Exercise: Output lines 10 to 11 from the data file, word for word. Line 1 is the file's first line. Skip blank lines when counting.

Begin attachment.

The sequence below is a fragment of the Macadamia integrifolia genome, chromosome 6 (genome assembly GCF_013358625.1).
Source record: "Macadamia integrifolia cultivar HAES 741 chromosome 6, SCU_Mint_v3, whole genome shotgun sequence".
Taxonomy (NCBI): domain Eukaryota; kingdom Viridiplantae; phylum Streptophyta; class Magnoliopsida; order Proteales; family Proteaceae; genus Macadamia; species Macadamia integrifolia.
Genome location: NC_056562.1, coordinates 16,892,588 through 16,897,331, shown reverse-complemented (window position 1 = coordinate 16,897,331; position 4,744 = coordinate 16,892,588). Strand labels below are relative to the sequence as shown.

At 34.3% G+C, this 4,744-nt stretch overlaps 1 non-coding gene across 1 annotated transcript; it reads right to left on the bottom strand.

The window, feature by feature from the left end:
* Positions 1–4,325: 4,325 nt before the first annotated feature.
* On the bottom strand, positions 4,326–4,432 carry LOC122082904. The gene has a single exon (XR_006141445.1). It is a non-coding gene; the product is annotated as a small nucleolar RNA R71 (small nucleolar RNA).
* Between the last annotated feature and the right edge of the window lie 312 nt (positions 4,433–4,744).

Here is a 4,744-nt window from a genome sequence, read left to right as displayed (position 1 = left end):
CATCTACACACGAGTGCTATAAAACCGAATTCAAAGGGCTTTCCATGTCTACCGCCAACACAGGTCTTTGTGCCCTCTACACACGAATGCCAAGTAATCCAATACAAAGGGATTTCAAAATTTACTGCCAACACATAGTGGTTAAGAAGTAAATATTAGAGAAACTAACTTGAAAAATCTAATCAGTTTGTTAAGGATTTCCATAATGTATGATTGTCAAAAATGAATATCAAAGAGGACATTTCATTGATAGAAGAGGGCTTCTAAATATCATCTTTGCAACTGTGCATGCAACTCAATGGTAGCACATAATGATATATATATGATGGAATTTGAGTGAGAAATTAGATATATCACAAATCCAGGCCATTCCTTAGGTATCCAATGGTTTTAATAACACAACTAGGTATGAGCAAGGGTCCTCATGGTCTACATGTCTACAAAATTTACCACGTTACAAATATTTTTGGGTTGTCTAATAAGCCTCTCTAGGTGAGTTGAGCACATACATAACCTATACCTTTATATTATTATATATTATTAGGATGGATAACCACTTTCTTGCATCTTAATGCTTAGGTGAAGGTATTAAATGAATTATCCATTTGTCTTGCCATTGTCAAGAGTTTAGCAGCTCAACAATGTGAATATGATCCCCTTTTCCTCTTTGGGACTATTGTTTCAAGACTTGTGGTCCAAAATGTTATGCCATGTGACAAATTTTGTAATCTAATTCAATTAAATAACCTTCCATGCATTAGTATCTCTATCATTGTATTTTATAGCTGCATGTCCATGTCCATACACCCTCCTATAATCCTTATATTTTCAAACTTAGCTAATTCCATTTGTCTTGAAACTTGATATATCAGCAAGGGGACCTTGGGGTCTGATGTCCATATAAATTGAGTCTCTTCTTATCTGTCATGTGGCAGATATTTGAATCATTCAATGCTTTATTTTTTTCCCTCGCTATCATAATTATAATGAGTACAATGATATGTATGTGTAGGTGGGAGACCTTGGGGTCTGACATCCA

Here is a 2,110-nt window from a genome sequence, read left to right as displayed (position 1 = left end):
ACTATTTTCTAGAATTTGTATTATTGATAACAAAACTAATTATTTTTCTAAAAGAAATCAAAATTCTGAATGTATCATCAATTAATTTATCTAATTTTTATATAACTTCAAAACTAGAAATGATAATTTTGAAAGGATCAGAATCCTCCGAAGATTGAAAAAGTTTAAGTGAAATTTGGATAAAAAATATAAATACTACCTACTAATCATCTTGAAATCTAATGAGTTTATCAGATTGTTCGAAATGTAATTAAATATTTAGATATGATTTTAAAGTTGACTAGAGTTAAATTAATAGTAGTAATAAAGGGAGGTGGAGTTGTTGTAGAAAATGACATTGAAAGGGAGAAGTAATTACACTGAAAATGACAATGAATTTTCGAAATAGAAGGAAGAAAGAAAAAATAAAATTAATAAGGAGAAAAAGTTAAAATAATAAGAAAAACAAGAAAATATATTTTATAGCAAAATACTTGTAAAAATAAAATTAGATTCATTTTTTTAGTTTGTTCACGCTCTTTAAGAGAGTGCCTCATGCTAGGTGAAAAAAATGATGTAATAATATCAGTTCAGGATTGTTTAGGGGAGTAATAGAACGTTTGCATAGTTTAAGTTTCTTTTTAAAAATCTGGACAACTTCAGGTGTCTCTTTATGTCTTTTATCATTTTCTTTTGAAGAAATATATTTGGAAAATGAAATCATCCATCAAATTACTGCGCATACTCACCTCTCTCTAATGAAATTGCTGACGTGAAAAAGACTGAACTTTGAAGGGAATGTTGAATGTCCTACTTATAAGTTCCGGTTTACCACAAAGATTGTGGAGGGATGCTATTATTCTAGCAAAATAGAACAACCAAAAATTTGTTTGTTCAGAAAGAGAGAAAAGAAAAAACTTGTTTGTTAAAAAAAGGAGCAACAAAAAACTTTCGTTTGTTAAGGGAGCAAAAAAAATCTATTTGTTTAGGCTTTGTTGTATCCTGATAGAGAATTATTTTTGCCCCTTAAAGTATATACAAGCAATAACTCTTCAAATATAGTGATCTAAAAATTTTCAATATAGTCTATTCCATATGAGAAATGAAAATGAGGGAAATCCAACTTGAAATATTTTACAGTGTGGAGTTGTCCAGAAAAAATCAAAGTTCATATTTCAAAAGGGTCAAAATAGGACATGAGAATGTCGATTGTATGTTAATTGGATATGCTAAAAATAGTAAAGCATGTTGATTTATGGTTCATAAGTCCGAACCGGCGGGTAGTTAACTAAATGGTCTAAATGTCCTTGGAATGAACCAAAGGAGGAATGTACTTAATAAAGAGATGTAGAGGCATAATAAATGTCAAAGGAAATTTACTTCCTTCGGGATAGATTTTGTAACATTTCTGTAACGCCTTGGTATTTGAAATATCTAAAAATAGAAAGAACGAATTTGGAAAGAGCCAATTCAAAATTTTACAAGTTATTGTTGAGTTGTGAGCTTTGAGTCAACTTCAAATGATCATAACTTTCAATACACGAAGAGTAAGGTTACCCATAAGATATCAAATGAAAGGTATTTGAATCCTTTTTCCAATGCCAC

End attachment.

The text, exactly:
Here is a 4,744-nt window from a genome sequence, read left to right as displayed (position 1 = left end):
CATCTACACACGAGTGCTATAAAACCGAATTCAAAGGGCTTTCCATGTCTACCGCCAACACAGGTCTTTGTGCCCTCTACACACGAATGCCAAGTAATCCAATACAAAGGGATTTCAAAATTTACTGCCAACACATAGTGGTTAAGAAGTAAATATTAGAGAAACTAACTTGAAAAATCTAATCAGTTTGTTAAGGATTTCCATAATGTATGATTGTCAAAAATGAATATCAAAGAGGACATTTCATTGATAGAAGAGGGCTTCTAAATATCATCTTTGCAACTGTGCATGCAACTCAATGGTAGCACATAATGATATATATATGATGGAATTTGAGTGAGAAATTAGATATATCACAAATCCAGGCCATTCCTTAGGTATCCAATGGTTTTAATAACACAACTAGGTATGAGCAAGGGTCCTCATGGTCTACATGTCTACAAAATTTACCACGTTACAAATATTTTTGGGTTGTCTAATAAGCCTCTCTAGGTGAGTTGAGCACATACATAACCTATACCTTTATATTATTATATATTATTAGGATGGATAACCACTTTCTTGCATCTTAATGCTTAGGTGAAGGTATTAAATGAATTATCCATTTGTCTTGCCATTGTCAAGAGTTTAGCAGCTCAACAATGTGAATATGATCCCCTTTTCCTCTTTGGGACTATTGTTTCAAGACTTGTGGTCCAAAATGTTATGCCATGTGACAAATTTTGTAATCTAATTCAATTAAATAACCTTCCATGCATTAGTATCTCTATCATTGTATTTTATAGCTGCATGTCCATGTCCATACACCCTCCTATAATCCTTATATTTTCAAACTTAGCTAATTCCATTTGTCTTGAAACTTGATATATCAGCAAGGGGACCTTGGGGTCTGATGTCCATATAAATTGAGTCTCTTCTTATCTGTCATGTGGCAGATATTTGAATCATTCAATGCTTTATTTTTTTCCCTCGCTATCATAATTATAATGAGTACAATGATATGTATGTGTAGGTGGGAGACCTTGGGGTCTGACATCCA